In the wake of the Queen's Jubilee celebrations this year, Cowes Heritage has chosen 'Cowes in the Fifties' as the theme of its latest annual exhibition, which opens to the public on Saturday, 20 October.
Subjects highlighted from that decade include weddings, ship and boat building, shops, carnivals, farms, schools, and the railway. The exhibition will be open daily, 1000 to 1600, from Saturday, 20 October to Sunday, 11 November, at the Cowes Regatta Centre, Bath Road, Cowes. Admission is free.
"Our members have worked hard trying to bring the fifties alive through pictures, written material and artefacts," said Cowes Heritage chairman John Groves. "This was a period of post-war austerity, with rationing still operating early in the decade. The displays are a reminder of just how many changes have taken place in Cowes, Northwood and Gurnard since then.
"This was a time when the men, returning from war service, were finding it difficult to adjust back into civilian life, and women could earn money instead of being tied to the kitchen sink."
The town's biggest employer was J Samuel White with thousands of people in both Cowes and East Cowes involved in building warships, merchant ships, lifeboats and other engineering tasks. There was also growing interest in boats for racing and leisure, resulting in an upsurge in business for boatyards and in clubs organising racing events in the Solent.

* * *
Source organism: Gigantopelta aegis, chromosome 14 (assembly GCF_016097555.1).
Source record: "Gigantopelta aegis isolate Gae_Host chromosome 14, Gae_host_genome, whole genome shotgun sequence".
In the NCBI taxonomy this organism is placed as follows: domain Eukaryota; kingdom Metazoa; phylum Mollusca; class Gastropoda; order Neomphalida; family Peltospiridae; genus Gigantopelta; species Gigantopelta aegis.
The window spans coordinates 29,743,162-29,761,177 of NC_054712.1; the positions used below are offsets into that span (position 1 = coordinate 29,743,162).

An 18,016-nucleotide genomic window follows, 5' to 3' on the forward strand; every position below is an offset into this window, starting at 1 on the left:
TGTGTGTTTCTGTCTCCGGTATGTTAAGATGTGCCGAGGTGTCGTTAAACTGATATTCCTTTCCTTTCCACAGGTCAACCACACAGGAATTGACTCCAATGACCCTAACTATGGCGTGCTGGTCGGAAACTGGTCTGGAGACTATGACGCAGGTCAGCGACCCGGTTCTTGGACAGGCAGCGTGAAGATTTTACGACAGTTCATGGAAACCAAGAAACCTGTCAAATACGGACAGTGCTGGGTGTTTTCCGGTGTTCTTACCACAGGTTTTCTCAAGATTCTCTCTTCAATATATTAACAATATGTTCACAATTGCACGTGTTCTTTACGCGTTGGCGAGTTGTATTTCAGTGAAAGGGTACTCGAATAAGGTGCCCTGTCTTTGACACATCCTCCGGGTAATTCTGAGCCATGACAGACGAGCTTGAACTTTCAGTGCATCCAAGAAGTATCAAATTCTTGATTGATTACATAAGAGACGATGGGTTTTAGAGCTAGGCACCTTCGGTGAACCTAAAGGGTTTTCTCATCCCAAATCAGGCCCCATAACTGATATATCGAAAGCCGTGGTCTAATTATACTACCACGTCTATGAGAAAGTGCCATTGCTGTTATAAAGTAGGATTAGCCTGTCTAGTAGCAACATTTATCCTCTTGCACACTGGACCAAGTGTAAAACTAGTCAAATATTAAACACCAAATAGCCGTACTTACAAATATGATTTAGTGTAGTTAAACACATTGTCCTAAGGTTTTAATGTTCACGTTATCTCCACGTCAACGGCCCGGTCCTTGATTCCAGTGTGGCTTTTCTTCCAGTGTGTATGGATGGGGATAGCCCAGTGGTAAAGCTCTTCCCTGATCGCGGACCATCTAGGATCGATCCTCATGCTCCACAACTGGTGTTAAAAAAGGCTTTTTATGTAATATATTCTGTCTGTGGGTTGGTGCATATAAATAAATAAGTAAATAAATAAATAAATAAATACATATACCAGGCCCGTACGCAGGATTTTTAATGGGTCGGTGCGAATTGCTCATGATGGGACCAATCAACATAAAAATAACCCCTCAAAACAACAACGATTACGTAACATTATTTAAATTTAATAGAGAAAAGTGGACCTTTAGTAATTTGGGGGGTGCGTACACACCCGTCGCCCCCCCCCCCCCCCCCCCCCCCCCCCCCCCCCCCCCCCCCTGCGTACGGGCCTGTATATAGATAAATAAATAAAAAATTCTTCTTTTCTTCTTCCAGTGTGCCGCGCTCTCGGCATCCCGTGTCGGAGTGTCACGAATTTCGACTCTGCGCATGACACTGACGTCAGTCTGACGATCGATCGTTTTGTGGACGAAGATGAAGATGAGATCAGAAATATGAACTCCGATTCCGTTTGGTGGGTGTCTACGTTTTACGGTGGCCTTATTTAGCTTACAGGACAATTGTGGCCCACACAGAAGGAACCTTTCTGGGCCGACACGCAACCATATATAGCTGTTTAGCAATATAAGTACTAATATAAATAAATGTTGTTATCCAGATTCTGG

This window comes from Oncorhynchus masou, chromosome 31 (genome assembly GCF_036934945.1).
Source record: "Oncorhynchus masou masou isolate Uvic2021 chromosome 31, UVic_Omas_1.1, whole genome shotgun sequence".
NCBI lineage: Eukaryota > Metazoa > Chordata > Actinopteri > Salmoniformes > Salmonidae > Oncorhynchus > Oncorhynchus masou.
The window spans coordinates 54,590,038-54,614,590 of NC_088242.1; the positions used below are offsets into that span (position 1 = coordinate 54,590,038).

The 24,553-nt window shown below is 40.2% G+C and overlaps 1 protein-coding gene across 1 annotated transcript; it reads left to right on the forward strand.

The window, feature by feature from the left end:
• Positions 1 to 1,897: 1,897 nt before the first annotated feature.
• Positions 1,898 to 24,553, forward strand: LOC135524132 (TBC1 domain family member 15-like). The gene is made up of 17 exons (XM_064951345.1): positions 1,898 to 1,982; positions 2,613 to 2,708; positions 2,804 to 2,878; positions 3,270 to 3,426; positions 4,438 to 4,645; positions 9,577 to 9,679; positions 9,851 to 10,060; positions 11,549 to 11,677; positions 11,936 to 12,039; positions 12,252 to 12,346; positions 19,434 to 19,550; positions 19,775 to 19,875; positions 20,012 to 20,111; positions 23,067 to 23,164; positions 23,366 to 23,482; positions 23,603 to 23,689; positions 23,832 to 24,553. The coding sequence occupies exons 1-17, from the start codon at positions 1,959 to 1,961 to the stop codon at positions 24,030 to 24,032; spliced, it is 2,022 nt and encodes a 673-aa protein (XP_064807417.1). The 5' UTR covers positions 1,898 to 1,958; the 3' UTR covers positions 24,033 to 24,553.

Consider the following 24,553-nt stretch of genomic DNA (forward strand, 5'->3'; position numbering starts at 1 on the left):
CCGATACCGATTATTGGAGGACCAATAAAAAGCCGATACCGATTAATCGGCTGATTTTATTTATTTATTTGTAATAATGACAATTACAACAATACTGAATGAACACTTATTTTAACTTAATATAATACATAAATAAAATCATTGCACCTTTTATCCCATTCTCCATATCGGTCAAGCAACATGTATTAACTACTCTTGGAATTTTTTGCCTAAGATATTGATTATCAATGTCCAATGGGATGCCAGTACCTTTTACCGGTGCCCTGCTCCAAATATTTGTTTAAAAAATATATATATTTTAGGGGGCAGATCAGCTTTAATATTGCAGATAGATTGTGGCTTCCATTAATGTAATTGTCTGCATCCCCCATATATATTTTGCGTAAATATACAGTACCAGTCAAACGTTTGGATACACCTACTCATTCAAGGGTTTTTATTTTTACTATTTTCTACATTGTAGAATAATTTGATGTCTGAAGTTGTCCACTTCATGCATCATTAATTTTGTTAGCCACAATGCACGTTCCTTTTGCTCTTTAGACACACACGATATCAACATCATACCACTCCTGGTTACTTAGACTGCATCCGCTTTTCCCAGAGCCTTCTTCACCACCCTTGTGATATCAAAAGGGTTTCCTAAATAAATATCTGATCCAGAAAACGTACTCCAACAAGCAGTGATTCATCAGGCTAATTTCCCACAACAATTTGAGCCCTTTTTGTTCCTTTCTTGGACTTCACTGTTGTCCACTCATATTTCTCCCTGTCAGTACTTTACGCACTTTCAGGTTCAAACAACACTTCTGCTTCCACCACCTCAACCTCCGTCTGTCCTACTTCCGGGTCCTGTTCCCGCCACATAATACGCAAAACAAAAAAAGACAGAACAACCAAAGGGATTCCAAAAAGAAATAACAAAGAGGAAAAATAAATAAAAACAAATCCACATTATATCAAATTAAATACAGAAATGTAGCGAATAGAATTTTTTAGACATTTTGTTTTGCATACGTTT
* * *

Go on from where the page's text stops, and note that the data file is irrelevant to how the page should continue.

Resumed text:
With Dr Beeching yet to wield his axe, the Cowes-Newport railway was operating as usual, as too were vehicle-carrying Red Funnel ships calling at Fountain Pontoon.
Brides often managed to walk down the aisle in suitable gowns, even if they were sometimes hand-me-downs, and local shops were for the most part locally owned, everything from clothes to fresh fish and locally produced milk in own-brand bottles.
Coinciding with the exhibition, Cowes Heritage is launching its latest book. Called 'The History of Cowes Shops', it provides a fascinating photographic insight into the sort of shops that formerly operated in the town. The book costs £10.
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